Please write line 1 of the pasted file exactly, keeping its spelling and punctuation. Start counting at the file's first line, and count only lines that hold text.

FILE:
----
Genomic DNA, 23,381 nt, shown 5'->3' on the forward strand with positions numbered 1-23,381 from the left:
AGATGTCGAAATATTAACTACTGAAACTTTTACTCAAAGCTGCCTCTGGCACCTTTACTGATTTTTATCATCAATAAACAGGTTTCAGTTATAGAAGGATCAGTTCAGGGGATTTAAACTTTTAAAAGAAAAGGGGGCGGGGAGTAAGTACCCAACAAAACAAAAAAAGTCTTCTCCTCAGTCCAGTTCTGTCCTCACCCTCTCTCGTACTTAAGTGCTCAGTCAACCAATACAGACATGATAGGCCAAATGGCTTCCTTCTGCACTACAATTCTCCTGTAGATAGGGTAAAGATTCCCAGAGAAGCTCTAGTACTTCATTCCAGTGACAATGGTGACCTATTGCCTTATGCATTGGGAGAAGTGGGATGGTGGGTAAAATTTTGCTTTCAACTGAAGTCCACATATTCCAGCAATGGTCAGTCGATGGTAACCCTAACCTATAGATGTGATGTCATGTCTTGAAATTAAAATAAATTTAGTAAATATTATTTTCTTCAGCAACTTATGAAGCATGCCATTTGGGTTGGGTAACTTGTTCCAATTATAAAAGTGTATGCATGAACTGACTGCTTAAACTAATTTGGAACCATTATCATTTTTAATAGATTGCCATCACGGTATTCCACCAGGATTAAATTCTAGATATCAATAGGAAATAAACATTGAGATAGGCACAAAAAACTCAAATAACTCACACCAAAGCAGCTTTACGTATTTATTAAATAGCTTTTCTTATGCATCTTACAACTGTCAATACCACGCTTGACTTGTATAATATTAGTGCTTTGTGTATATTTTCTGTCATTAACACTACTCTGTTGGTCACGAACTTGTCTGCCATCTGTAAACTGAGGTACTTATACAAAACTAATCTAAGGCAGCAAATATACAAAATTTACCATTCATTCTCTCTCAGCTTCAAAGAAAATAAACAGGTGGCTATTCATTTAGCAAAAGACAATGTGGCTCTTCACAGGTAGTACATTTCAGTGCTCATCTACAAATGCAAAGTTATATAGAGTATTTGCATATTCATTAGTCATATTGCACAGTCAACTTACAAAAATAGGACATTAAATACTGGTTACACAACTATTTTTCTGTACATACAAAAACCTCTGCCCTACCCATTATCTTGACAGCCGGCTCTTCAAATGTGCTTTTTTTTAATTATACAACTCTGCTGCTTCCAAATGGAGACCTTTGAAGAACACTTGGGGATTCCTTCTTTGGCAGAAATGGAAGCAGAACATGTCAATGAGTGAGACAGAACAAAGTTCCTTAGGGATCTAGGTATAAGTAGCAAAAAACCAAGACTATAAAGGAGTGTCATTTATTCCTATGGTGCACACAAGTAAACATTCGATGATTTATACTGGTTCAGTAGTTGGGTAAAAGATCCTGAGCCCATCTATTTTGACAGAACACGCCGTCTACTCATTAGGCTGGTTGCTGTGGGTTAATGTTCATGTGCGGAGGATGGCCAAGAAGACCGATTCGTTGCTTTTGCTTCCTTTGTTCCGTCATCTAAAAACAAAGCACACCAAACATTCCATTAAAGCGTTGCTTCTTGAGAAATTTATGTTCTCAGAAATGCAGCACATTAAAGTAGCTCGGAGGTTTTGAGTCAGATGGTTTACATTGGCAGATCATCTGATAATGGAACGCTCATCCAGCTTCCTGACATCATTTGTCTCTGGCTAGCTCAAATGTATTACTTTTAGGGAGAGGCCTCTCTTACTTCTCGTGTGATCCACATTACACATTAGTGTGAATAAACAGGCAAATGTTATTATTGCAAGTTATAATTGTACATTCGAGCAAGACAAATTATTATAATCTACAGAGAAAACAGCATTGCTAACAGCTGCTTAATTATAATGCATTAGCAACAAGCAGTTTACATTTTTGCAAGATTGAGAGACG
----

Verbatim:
Genomic DNA, 23,381 nt, shown 5'->3' on the forward strand with positions numbered 1-23,381 from the left: